The cap­i­tal mar­kets are also im­por­tant. Ev­ery­body re­lies on banks in this coun­try which are only 30 per­cent of GDP, so we need to de­velop cap­i­tal mar­kets. Our stock mar­ket has made a few peo­ple and few com­pa­nies rich. I think it has not helped the econ­omy in the broader sense.

I be­lieve that we need to im­prove our gov­er­nance. We need to im­prove the way our bu­reau­cracy works. The gov­ern­ment is no longer an em­ployer of choice and we ba­si­cally must make the gov­ern­ment an em­ployer of choice. For that we need to bring in 21st cen­tury hu­man re­source man­age­ment that means in­tro­duc­ing mer­i­toc­racy, pay for per­for­mance and accountability into our gov­ern­ment.

You have been ad­vo­cat­ing re­vamp­ing of the coun­try’s tax struc­ture. What should be the key ar­eas in this re­gard?

There are three dis­tinct things the gov­ern­ment has to un­der­stand. One is that pro­gres­sive tax­a­tion en­tails tax on in­come and con­sump­tion. There should clearly be no other tax. Ev­ery­thing else, such as ex­cise duty and spe­cial taxes have to be elim­i­nated. More­over, ev­ery­body who has in­come over a cer­tain level must pay tax. So no mat­ter, if you are an agri­cul­tur­ist, in the ser­vice sec­tor, a busi­ness­man or a salaried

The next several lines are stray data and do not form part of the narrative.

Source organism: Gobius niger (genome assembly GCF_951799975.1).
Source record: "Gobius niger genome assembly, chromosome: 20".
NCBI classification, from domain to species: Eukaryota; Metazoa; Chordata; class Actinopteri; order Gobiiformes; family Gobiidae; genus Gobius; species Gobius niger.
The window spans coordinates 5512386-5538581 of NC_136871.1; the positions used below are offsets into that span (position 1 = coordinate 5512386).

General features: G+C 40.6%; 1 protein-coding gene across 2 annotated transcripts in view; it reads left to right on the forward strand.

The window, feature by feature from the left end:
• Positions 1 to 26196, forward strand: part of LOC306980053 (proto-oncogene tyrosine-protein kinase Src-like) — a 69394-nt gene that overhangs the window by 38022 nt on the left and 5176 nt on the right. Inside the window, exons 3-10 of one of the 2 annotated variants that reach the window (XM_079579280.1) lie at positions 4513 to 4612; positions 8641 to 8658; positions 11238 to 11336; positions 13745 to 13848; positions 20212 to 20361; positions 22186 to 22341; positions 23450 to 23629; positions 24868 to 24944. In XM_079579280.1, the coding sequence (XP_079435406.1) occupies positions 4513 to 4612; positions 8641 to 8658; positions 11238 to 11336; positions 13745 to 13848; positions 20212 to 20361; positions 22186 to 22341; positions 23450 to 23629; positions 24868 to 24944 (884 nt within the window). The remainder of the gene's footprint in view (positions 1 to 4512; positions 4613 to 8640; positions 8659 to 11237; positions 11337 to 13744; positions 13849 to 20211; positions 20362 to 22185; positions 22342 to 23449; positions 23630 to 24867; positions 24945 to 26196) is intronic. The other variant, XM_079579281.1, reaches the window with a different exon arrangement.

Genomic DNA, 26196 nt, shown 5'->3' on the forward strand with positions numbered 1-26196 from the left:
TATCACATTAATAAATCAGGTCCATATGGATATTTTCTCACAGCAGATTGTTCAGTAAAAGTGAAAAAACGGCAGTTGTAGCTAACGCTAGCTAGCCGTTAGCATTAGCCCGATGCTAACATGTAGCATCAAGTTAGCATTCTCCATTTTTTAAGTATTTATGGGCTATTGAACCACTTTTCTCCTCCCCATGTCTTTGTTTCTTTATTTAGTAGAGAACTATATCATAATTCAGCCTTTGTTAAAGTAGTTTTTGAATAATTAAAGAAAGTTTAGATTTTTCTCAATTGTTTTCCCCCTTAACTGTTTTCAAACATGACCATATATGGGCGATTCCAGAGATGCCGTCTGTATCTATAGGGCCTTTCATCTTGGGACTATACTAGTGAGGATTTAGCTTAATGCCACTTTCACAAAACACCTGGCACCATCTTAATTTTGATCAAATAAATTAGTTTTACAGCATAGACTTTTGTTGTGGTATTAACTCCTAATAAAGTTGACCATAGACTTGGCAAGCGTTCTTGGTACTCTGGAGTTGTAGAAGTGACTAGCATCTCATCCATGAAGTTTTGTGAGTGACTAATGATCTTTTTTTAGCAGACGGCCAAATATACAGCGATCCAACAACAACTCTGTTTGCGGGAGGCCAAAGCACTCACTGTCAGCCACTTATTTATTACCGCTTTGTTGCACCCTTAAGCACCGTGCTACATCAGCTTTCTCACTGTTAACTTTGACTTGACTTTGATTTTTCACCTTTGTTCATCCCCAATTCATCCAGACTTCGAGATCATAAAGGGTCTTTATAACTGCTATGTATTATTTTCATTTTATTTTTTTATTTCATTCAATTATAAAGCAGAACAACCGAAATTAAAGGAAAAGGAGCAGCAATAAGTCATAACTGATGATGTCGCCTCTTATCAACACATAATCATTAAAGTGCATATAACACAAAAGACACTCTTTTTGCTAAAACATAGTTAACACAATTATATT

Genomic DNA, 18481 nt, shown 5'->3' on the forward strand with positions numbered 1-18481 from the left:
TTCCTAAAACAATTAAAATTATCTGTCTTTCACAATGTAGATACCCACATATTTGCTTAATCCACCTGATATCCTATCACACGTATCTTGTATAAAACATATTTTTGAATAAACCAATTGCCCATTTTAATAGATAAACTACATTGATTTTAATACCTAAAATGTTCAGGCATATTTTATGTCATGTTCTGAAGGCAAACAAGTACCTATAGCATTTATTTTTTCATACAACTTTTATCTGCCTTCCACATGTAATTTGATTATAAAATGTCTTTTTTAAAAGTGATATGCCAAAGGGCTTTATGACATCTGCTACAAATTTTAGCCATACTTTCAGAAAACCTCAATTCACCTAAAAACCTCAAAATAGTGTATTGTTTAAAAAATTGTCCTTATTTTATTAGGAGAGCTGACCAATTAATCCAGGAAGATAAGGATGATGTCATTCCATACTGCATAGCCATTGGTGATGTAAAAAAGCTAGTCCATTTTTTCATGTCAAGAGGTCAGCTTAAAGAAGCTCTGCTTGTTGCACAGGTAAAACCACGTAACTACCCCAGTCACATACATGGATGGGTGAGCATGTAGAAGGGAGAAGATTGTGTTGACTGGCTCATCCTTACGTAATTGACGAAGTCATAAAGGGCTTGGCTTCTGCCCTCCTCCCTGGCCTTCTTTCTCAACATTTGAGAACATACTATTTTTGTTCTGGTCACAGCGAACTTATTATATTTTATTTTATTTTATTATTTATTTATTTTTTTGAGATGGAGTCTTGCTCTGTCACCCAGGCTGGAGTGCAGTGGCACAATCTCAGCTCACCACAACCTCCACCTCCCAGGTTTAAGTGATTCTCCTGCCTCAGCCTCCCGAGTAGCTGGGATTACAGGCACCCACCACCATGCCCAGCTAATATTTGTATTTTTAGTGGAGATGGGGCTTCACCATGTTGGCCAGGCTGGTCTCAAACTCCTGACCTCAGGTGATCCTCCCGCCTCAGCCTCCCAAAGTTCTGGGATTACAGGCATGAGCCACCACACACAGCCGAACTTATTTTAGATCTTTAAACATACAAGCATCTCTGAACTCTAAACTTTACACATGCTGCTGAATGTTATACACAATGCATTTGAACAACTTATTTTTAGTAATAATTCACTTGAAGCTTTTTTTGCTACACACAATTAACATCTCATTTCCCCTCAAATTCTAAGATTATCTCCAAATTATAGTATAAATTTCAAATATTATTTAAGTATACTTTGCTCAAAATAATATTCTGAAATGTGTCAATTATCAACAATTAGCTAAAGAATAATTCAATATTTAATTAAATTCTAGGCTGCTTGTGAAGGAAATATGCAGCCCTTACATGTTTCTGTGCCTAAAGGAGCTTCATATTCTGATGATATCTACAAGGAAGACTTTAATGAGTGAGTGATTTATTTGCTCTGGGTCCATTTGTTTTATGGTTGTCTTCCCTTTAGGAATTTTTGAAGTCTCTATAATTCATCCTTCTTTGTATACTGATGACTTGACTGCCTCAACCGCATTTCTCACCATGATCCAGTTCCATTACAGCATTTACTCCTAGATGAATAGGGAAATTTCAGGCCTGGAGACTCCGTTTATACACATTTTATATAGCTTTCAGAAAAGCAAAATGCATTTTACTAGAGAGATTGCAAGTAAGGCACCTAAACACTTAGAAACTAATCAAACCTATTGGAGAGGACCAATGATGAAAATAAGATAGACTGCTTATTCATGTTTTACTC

per­son, ev­ery­one has to be taxed. That’s a pro­gres­sive tax struc­ture.

Se­condly, we should also have a pro­gres­sive con­sump­tion tax. The Value Added Tax ( VAT) must re­place the present Gen­eral Sales Tax ( GST). Un­less we do not tax ev­ery level of con­sump­tion, it will not be fair.

Third, to sup­port the above two things we need to have a mod­ern and dy­namic Fed­eral Board of Rev­enue ( FBR), as it needs surgery. I did not con­duct this surgery and just tried strong an­tibi­otics. But that place needs as much surgery as the one I con­ducted at Habib Bank, where I ab­so­lutely re­moved lay­ers of man­age­ment.

Would you rec­om­mend com­pre­hen­sive tax­a­tion on agri­cul­tural in­come?

Ev­ery in­come has to be taxed. I also want to high­light that there are other taxes which need to be re­cov­ered by the pro­vin­cial gov­ern­ments. Pro­vin­cial gov­ern­ments have been fail­ing in their duty of tax col­lec­tion. To­day, the to­tal taxes col­lected by the pro­vin­cial gov­ern­ments are less than half a per­cent of GDP. It is not even one per­cent. They can col­lect agri­cul­ture tax, tax on real es­tate, cap­i­tal gains, tax on ser­vices sec­tor, mo­tor ve­hi­cles and prop­erty taxes; all these have come un­der their purview af­ter the 18th Amend­ment and the NFC Award. While the lat­est bud­get shows that they will prob­a­bly col­lect less than half a per­cent of GDP in taxes; this is a cry­ing shame as at the pro­vin­cial level, In­dia does more than 4 per­cent, Tur­key does 10 per­cent and Brazil does 16 per­cent. I think this area needs to im­prove if we have to be­come a pro­gres­sive coun­try.

You played a key role in bring­ing about con­sen­sus on the Na­tional Fi­nance Com­mis­sion Award. How did you man­age to bridge the mis­trust be­tween the prov­inces and the fed­er­a­tion be­cause it was quite a tough task?